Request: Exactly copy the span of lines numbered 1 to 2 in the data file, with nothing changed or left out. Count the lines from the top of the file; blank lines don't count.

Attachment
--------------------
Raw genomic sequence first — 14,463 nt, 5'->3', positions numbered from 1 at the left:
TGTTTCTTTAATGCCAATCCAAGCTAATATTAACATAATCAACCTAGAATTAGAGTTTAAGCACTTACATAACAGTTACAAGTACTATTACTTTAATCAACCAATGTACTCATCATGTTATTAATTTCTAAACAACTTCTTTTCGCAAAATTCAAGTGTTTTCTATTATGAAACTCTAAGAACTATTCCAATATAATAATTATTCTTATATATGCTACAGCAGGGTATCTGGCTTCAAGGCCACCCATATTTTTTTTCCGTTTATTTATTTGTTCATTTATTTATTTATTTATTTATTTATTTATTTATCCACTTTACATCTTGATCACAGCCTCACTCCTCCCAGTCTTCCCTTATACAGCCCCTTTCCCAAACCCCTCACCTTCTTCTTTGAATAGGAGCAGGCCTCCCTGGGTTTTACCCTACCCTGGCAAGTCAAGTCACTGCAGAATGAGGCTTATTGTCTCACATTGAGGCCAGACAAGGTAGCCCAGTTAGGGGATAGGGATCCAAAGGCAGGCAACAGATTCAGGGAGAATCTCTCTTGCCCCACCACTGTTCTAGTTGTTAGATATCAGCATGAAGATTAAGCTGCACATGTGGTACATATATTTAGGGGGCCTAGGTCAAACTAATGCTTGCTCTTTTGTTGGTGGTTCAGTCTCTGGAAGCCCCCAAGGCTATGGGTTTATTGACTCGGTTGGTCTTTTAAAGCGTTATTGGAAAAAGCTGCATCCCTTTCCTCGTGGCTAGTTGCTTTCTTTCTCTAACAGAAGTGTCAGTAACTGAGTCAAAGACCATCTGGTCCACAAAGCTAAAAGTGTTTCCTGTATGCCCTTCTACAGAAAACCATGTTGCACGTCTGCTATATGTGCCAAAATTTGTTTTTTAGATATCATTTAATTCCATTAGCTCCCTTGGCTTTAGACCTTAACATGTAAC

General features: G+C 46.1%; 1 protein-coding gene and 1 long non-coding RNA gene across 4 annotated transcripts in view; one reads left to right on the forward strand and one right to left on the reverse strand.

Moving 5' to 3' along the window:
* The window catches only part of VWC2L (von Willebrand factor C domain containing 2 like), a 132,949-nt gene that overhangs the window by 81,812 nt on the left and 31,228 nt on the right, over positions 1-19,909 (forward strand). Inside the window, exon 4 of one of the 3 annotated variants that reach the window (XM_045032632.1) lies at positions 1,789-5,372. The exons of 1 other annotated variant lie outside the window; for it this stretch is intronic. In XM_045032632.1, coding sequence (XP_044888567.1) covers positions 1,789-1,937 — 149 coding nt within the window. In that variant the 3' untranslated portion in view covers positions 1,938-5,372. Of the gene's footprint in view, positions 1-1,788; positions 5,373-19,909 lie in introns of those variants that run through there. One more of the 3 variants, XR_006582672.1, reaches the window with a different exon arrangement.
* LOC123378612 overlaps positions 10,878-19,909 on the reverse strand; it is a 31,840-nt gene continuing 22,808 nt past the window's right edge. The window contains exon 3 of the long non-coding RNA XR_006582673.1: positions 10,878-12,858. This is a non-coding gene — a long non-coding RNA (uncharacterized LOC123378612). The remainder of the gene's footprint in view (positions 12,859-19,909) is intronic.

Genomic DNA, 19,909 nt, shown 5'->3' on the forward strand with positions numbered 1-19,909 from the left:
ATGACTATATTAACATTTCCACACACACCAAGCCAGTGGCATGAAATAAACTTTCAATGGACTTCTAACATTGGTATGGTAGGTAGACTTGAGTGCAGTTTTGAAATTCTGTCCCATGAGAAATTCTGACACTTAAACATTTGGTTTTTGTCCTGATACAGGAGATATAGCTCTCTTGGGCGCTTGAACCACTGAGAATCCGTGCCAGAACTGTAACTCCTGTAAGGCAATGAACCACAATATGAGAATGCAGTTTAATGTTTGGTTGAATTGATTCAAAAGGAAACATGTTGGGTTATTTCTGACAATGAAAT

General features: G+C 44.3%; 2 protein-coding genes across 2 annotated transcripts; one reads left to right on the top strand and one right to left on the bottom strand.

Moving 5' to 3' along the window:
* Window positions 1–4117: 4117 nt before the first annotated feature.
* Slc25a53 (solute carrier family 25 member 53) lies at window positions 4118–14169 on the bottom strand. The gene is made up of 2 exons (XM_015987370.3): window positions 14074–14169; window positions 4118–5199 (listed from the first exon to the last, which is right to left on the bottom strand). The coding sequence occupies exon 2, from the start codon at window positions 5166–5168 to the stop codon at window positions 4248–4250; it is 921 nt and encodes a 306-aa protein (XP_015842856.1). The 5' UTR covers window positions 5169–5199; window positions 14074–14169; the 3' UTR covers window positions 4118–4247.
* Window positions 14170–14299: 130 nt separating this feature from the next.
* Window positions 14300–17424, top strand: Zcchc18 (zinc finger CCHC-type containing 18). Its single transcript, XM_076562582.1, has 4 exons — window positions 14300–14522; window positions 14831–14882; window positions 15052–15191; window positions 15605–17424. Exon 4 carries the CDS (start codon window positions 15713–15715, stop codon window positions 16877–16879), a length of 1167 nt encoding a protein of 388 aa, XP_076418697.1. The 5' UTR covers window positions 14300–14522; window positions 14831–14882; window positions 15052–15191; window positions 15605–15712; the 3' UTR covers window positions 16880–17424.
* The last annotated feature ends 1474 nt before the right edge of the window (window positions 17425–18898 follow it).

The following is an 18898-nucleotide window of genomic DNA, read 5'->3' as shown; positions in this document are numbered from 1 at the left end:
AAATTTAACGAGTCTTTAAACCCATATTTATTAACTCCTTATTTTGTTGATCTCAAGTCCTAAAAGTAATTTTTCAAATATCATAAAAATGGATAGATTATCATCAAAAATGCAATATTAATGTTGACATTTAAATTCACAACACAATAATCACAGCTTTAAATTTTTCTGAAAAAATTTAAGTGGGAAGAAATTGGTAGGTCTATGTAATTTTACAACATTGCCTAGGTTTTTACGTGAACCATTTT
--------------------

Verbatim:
Raw genomic sequence first — 14,463 nt, 5'->3', positions numbered from 1 at the left:
TGTTTCTTTAATGCCAATCCAAGCTAATATTAACATAATCAACCTAGAATTAGAGTTTAAGCACTTACATAACAGTTACAAGTACTATTACTTTAATCAACCAATGTACTCATCATGTTATTAATTTCTAAACAACTTCTTTTCGCAAAATTCAAGTGTTTTCTATTATGAAACTCTAAGAACTATTCCAATATAATAATTATTCTTATATATGCTACAGCAGGGTATCTGGCTTCAAGGCCACCCATATTTTTTTTCCGTTTATTTATTTGTTCATTTATTTATTTATTTATTTATTTATTTATTTATCCACTTTACATCTTGATCACAGCCTCACTCCTCCCAGTCTTCCCTTATACAGCCCCTTTCCCAAACCCCTCACCTTCTTCTTTGAATAGGAGCAGGCCTCCCTGGGTTTTACCCTACCCTGGCAAGTCAAGTCACTGCAGAATGAGGCTTATTGTCTCACATTGAGGCCAGACAAGGTAGCCCAGTTAGGGGATAGGGATCCAAAGGCAGGCAACAGATTCAGGGAGAATCTCTCTTGCCCCACCACTGTTCTAGTTGTTAGATATCAGCATGAAGATTAAGCTGCACATGTGGTACATATATTTAGGGGGCCTAGGTCAAACTAATGCTTGCTCTTTTGTTGGTGGTTCAGTCTCTGGAAGCCCCCAAGGCTATGGGTTTATTGACTCGGTTGGTCTTTTAAAGCGTTATTGGAAAAAGCTGCATCCCTTTCCTCGTGGCTAGTTGCTTTCTTTCTCTAACAGAAGTGTCAGTAACTGAGTCAAAGACCATCTGGTCCACAAAGCTAAAAGTGTTTCCTGTATGCCCTTCTACAGAAAACCATGTTGCACGTCTGCTATATGTGCCAAAATTTGTTTTTTAGATATCATTTAATTCCATTAGCTCCCTTGGCTTTAGACCTTAACATGTAAC